The students agreed that this was a crazy place to be, some looking nervously back up through the cave chambers for any point of light that might indicate the cave entrance. Pellia, for one, wanted to stay and explore all the side passages, but there was still one more lesson for the day, back at the cave entrance.
The group emerged from the cave, blinking in the sunlight that now seemed harsh on their eyes. Professor Lucifuga asked them to look around and explore the area immediately surrounding the cave entrance. Here, the land was sunken like a large pit about fifteen feet below the surrounding forest, a self-contained small ecosystem, cooler and shadier than the surrounding forest, and also very moist. “You have to get on your hands and knees to find out what lives here,” instructed the Professor, lowering himself into a crawling position.
The students followed suit, examining the soggy ground and the plants that had adapted to this micro-climate. The Professor pointed to clusters of ground-hugging plants that covered the area like a shaggy carpet with various textures and hues of green. “These are called Bryophytes — mosses, liverworts, and hornworts – and they love these cool, wet pockets.” The students ran their fingers through the plants. Some felt like soft, wet sponges or brushes and others a little stiffer and horny-feeling.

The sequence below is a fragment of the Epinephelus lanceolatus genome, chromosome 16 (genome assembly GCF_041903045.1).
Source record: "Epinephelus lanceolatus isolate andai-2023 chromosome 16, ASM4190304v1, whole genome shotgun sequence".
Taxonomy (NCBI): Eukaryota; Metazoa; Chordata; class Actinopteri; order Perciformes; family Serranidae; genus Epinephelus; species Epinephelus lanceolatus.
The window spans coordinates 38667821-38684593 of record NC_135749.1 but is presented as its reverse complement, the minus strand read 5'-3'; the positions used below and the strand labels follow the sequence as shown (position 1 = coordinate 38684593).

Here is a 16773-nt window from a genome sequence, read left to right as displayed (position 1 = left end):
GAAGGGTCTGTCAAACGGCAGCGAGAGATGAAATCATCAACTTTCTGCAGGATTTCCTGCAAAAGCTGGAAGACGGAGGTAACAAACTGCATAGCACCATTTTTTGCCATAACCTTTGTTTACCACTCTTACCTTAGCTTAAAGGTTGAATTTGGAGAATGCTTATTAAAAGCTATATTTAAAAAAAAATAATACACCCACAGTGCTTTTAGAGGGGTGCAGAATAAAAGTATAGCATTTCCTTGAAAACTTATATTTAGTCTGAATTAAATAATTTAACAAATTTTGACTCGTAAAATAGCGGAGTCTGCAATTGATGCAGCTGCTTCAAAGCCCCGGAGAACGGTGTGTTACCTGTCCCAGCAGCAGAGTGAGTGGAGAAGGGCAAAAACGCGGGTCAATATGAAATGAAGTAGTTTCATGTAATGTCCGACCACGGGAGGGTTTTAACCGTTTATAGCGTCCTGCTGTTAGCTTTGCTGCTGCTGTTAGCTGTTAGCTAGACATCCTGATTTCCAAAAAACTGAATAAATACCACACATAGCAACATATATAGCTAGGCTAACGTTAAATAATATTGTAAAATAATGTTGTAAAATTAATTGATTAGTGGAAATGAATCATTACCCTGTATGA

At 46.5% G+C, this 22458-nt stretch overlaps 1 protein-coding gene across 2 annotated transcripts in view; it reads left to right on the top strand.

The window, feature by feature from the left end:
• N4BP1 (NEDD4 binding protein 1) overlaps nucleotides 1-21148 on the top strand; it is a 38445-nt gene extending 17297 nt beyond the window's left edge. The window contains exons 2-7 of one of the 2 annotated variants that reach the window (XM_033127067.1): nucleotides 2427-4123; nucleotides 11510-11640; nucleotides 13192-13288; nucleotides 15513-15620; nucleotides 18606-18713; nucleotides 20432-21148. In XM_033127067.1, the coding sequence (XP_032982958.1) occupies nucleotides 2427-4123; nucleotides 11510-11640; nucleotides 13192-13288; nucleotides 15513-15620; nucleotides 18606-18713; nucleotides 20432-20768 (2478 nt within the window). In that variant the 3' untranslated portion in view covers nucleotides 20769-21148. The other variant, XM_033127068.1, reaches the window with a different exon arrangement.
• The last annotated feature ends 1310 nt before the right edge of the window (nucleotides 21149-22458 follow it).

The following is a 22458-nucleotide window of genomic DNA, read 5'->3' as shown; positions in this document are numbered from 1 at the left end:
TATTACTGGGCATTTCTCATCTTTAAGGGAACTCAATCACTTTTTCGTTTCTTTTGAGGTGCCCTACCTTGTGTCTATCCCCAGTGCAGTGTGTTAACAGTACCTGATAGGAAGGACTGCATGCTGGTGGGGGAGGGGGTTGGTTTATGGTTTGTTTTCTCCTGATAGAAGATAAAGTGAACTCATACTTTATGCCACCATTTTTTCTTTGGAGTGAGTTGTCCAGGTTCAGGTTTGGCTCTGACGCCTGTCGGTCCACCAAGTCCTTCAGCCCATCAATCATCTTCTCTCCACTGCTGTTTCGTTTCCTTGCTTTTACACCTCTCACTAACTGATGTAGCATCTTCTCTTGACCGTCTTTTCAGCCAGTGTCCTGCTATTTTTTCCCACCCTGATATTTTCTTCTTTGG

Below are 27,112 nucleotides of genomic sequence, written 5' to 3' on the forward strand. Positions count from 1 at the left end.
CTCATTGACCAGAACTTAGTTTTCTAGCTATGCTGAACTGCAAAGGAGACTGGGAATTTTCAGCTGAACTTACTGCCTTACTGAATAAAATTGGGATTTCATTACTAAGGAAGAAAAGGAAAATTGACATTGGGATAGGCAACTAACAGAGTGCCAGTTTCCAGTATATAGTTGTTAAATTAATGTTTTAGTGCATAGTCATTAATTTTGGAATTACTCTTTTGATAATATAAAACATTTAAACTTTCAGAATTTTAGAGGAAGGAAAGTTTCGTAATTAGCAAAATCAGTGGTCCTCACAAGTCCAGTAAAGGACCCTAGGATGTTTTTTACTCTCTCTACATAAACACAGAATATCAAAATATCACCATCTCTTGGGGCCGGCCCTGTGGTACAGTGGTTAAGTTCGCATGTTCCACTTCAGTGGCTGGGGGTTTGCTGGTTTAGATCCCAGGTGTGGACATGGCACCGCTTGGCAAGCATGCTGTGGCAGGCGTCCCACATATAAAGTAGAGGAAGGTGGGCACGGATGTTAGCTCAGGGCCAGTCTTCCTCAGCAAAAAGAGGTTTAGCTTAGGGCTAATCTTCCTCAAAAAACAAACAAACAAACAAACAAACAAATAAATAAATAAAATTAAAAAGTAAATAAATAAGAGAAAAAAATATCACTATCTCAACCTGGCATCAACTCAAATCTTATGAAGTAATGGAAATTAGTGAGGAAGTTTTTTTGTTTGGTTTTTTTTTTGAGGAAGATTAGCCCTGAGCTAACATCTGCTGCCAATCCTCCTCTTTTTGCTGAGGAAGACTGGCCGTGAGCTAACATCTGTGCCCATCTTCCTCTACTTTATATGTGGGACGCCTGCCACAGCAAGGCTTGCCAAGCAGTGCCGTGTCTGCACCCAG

Pellia needed lots of quarters that semester for her especially high laundry bill, many of her pants and shirts caked with cave mud. It was a price well worth paying to acquire a lifelong fascination. Later on, as she pursued her academic interest in geology, she discovered that her great-grandparents had come from an area of Chile known as San Pedro de Atacama, a region also known for its many cave passages. “It’s in my blood,” Pellia observed with delight.
On the mid-July day that Pellia had set off to explore a cave in Buffalo River Park, she realized that it was the same cave that she had visited with Professor Lucifuga’s class a few years earlier. Her anticipation heightened as she drew closer to the cave entrance. She felt the cool breath of a cave opening even before she descended the steep embankment in the forest to arrive at the actual cave mouth. The moist air around the cave opening cooled the sweat on Pellia’s brow on this summer day, and the sunlight was heavily filtered by overhanging branches.
Pellia knew enough about what cave entrances were supposed to look like to know that something was amiss at this cave, particularly a spot where bright sunlight was penetrating to the forest floor. The carpet-like mosses and other Bryophytes had been scraped away from the moist soil. To add insult to injury, the overhanging branches of Pawpaw and Spicebush had been pruned back, exposing the plants to more sunlight and drying than they could well tolerate. She located the tracks of an off-road vehicle nearby.